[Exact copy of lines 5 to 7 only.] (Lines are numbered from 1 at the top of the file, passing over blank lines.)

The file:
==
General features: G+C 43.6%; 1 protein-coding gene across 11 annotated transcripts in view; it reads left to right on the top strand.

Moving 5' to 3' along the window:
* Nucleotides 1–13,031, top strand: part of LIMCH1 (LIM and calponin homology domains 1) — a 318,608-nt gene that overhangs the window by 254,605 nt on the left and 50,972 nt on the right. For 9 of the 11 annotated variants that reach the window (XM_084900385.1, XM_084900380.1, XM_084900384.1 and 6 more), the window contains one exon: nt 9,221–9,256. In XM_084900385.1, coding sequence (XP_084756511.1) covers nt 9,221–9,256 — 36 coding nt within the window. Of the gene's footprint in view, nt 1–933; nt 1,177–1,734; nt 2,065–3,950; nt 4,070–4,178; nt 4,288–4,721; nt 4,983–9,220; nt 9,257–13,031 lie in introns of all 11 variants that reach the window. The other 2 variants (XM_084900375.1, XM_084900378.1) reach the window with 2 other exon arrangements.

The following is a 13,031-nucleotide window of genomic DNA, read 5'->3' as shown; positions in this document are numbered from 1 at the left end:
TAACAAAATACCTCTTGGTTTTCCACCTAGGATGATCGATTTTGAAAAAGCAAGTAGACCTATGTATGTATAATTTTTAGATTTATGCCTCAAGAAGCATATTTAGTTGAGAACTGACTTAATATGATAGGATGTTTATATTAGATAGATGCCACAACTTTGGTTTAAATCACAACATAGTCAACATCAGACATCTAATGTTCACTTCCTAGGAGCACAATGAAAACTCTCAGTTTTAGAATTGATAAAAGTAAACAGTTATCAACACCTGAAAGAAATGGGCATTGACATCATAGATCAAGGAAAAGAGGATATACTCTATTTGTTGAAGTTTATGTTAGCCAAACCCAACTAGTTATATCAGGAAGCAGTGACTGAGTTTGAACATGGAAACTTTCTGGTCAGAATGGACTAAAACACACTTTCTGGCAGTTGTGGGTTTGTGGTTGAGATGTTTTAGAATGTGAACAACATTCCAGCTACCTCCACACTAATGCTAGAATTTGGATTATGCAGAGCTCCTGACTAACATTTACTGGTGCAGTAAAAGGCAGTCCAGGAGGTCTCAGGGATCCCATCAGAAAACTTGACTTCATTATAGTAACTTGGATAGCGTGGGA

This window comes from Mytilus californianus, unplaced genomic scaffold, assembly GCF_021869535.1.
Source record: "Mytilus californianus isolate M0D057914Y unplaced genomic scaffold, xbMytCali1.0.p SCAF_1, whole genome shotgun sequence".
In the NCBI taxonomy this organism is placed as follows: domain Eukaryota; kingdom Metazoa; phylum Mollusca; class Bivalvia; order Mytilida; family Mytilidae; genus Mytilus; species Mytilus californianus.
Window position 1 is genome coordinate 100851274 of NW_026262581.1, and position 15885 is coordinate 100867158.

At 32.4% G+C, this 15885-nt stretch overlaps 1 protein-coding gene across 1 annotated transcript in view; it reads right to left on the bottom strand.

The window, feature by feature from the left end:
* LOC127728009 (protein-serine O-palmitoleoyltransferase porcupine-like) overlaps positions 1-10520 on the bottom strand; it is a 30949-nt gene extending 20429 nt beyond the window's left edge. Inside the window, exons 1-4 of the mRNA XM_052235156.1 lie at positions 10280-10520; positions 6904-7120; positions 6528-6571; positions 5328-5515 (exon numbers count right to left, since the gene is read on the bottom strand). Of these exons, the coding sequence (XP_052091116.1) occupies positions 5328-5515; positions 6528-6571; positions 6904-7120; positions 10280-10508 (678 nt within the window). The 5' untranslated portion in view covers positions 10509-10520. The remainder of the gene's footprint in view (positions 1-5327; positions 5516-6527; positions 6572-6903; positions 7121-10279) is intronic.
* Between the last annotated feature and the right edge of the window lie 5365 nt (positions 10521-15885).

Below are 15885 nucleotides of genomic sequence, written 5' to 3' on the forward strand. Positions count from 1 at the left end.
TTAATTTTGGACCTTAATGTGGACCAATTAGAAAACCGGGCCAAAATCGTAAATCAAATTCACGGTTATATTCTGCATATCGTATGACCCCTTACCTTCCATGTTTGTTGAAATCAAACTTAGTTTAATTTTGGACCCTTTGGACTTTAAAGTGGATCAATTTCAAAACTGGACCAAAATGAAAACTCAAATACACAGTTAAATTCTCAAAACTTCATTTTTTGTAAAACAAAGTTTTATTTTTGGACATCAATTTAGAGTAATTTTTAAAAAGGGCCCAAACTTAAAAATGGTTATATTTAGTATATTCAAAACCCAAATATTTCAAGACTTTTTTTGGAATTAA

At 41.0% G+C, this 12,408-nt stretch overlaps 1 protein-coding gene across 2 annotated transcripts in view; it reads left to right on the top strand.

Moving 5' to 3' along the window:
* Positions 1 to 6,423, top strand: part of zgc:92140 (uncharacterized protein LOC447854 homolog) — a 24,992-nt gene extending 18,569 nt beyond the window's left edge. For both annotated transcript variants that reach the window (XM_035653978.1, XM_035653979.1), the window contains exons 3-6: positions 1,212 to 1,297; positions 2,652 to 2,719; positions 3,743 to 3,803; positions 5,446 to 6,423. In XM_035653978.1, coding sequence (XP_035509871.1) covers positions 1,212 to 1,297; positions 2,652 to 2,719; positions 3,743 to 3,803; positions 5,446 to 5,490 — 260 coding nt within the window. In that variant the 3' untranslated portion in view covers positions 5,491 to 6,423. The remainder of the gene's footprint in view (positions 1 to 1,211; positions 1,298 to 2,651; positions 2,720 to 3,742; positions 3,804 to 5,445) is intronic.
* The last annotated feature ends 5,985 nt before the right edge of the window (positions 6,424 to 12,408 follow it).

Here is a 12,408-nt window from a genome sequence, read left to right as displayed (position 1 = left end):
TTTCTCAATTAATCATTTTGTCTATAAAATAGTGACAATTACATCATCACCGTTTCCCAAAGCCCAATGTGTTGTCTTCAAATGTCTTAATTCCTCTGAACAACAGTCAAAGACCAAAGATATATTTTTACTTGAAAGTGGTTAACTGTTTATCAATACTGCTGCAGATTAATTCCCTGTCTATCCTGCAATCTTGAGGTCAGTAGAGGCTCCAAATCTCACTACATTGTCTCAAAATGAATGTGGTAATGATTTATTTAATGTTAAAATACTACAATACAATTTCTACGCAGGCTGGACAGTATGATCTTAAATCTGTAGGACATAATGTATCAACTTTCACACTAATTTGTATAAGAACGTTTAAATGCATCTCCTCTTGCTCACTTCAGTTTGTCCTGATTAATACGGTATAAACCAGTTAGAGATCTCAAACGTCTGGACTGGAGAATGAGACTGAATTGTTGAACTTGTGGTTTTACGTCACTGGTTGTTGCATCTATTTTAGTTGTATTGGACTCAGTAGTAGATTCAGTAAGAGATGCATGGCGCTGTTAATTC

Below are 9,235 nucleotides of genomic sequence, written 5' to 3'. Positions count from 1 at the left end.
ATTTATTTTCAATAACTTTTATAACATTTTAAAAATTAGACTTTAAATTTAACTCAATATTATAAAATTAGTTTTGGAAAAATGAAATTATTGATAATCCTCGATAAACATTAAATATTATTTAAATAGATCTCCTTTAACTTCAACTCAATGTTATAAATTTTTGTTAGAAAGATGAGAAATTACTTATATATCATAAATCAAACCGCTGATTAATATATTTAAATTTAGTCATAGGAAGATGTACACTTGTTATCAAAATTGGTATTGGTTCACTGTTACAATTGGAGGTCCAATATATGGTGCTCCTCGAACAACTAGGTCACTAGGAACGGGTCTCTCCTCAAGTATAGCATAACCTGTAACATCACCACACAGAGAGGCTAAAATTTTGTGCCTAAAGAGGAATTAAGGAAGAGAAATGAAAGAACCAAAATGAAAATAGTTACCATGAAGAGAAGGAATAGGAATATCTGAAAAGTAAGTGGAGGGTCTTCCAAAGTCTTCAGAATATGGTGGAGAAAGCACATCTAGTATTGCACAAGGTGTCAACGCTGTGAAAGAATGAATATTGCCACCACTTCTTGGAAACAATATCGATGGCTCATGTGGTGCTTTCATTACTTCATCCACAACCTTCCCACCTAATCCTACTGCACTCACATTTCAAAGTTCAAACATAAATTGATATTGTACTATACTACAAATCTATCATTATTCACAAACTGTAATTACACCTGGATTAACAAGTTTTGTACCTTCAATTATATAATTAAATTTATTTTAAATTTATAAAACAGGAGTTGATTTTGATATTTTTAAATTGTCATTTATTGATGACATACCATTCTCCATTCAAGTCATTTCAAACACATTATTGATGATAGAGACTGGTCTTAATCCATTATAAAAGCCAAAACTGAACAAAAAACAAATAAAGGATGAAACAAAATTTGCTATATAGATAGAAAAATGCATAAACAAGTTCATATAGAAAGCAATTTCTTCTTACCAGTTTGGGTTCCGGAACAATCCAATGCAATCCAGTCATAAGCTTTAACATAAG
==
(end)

TAACAAAATACCTCTTGGTTTTCCACCTAGGATGATCGATTTTGAAAAAGCAAGTAGACCTATGTATGTATAATTTTTAGATTTATGCCTCAAGAAGCATATTTAGTTGAGAACTGACTTAATATGATAGGATGTTTATATTAGATAGATGCCACAACTTTGGTTTAAATCACAACATAGTCAACATCAGACATCTAATGTTCACTTCCTAGGAGCACAATGAAAACTCTCAGTTTTAGAATTGATAAAAGTAAACAGTTATCAACACCTGAAAGAAATGGGCATTGACATCATAGATCAAGGAAAAGAGGATATACTCTATTTGTTGAAGTTTATGTTAGCCAAACCCAACTAGTTATATCAGGAAGCAGTGACTGAGTTTGAACATGGAAACTTTCTGGTCAGAATGGACTAAAACACACTTTCTGGCAGTTGTGGGTTTGTGGTTGAGATGTTTTAGAATGTGAACAACATTCCAGCTACCTCCACACTAATGCTAGAATTTGGATTATGCAGAGCTCCTGACTAACATTTACTGGTGCAGTAAAAGGCAGTCCAGGAGGTCTCAGGGATCCCATCAGAAAACTTGACTTCATTATAGTAACTTGGATAGCGTGGGA

This window comes from Mytilus californianus, unplaced genomic scaffold, assembly GCF_021869535.1.
Source record: "Mytilus californianus isolate M0D057914Y unplaced genomic scaffold, xbMytCali1.0.p SCAF_1, whole genome shotgun sequence".